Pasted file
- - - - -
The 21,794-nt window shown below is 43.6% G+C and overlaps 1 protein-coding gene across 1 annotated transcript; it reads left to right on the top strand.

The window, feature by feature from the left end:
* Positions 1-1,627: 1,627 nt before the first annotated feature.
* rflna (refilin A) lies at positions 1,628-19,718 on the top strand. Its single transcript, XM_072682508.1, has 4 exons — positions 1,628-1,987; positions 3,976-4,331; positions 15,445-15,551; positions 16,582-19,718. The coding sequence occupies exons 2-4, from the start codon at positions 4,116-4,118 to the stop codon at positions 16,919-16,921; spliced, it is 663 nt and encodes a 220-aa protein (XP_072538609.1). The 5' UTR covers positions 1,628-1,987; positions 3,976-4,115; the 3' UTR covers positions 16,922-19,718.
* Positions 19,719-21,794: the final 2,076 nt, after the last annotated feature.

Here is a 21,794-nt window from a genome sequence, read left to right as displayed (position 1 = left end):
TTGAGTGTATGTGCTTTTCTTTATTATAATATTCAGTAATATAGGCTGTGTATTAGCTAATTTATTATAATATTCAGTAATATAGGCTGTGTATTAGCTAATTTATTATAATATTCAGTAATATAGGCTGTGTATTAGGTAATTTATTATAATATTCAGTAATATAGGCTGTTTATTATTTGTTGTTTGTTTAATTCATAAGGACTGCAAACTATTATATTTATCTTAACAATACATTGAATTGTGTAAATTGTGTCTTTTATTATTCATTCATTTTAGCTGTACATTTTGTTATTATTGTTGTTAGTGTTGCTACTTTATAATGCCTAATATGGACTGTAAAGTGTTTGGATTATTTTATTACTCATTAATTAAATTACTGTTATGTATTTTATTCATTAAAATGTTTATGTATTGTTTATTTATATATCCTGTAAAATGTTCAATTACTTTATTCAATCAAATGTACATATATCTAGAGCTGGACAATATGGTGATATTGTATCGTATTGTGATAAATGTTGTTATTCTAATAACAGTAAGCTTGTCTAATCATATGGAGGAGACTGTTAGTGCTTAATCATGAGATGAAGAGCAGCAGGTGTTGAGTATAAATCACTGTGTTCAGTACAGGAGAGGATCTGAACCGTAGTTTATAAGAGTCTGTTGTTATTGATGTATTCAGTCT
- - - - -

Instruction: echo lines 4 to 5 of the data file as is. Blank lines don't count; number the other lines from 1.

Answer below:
* rflna (refilin A) lies at positions 1,628-19,718 on the top strand. Its single transcript, XM_072682508.1, has 4 exons — positions 1,628-1,987; positions 3,976-4,331; positions 15,445-15,551; positions 16,582-19,718. The coding sequence occupies exons 2-4, from the start codon at positions 4,116-4,118 to the stop codon at positions 16,919-16,921; spliced, it is 663 nt and encodes a 220-aa protein (XP_072538609.1). The 5' UTR covers positions 1,628-1,987; positions 3,976-4,115; the 3' UTR covers positions 16,922-19,718.
* Positions 19,719-21,794: the final 2,076 nt, after the last annotated feature.